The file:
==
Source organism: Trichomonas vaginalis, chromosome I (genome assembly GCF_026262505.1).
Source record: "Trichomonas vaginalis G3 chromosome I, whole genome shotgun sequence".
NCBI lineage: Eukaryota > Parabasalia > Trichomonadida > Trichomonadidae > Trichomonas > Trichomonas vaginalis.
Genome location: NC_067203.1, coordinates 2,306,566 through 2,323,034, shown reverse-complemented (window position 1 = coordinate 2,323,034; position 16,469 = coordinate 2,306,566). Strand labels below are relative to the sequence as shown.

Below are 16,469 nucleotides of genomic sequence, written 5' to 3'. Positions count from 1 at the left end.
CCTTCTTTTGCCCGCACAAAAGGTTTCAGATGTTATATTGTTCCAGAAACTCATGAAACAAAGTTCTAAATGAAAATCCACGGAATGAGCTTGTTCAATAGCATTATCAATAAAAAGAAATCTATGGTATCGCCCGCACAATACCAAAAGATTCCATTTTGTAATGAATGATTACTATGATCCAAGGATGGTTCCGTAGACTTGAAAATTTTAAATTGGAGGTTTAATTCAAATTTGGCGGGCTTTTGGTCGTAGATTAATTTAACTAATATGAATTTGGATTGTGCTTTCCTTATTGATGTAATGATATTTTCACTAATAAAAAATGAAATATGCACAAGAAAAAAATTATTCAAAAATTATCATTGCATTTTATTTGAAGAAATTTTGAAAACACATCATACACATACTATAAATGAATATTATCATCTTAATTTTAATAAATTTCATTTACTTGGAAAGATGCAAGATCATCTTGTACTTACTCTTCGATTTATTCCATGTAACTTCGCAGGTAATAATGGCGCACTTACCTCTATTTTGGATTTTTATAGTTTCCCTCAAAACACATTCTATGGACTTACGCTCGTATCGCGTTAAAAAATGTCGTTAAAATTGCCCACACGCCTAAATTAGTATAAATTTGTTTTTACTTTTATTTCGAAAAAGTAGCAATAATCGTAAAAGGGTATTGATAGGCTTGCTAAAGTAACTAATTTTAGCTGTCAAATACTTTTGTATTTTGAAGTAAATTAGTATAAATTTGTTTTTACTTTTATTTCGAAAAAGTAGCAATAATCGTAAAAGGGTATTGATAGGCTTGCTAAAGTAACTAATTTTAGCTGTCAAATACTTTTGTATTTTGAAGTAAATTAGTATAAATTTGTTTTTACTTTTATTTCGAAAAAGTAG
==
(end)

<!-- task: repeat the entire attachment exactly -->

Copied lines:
Source organism: Trichomonas vaginalis, chromosome I (genome assembly GCF_026262505.1).
Source record: "Trichomonas vaginalis G3 chromosome I, whole genome shotgun sequence".
NCBI lineage: Eukaryota > Parabasalia > Trichomonadida > Trichomonadidae > Trichomonas > Trichomonas vaginalis.
Genome location: NC_067203.1, coordinates 2,306,566 through 2,323,034, shown reverse-complemented (window position 1 = coordinate 2,323,034; position 16,469 = coordinate 2,306,566). Strand labels below are relative to the sequence as shown.

Below are 16,469 nucleotides of genomic sequence, written 5' to 3'. Positions count from 1 at the left end.
CCTTCTTTTGCCCGCACAAAAGGTTTCAGATGTTATATTGTTCCAGAAACTCATGAAACAAAGTTCTAAATGAAAATCCACGGAATGAGCTTGTTCAATAGCATTATCAATAAAAAGAAATCTATGGTATCGCCCGCACAATACCAAAAGATTCCATTTTGTAATGAATGATTACTATGATCCAAGGATGGTTCCGTAGACTTGAAAATTTTAAATTGGAGGTTTAATTCAAATTTGGCGGGCTTTTGGTCGTAGATTAATTTAACTAATATGAATTTGGATTGTGCTTTCCTTATTGATGTAATGATATTTTCACTAATAAAAAATGAAATATGCACAAGAAAAAAATTATTCAAAAATTATCATTGCATTTTATTTGAAGAAATTTTGAAAACACATCATACACATACTATAAATGAATATTATCATCTTAATTTTAATAAATTTCATTTACTTGGAAAGATGCAAGATCATCTTGTACTTACTCTTCGATTTATTCCATGTAACTTCGCAGGTAATAATGGCGCACTTACCTCTATTTTGGATTTTTATAGTTTCCCTCAAAACACATTCTATGGACTTACGCTCGTATCGCGTTAAAAAATGTCGTTAAAATTGCCCACACGCCTAAATTAGTATAAATTTGTTTTTACTTTTATTTCGAAAAAGTAGCAATAATCGTAAAAGGGTATTGATAGGCTTGCTAAAGTAACTAATTTTAGCTGTCAAATACTTTTGTATTTTGAAGTAAATTAGTATAAATTTGTTTTTACTTTTATTTCGAAAAAGTAGCAATAATCGTAAAAGGGTATTGATAGGCTTGCTAAAGTAACTAATTTTAGCTGTCAAATACTTTTGTATTTTGAAGTAAATTAGTATAAATTTGTTTTTACTTTTATTTCGAAAAAGTAG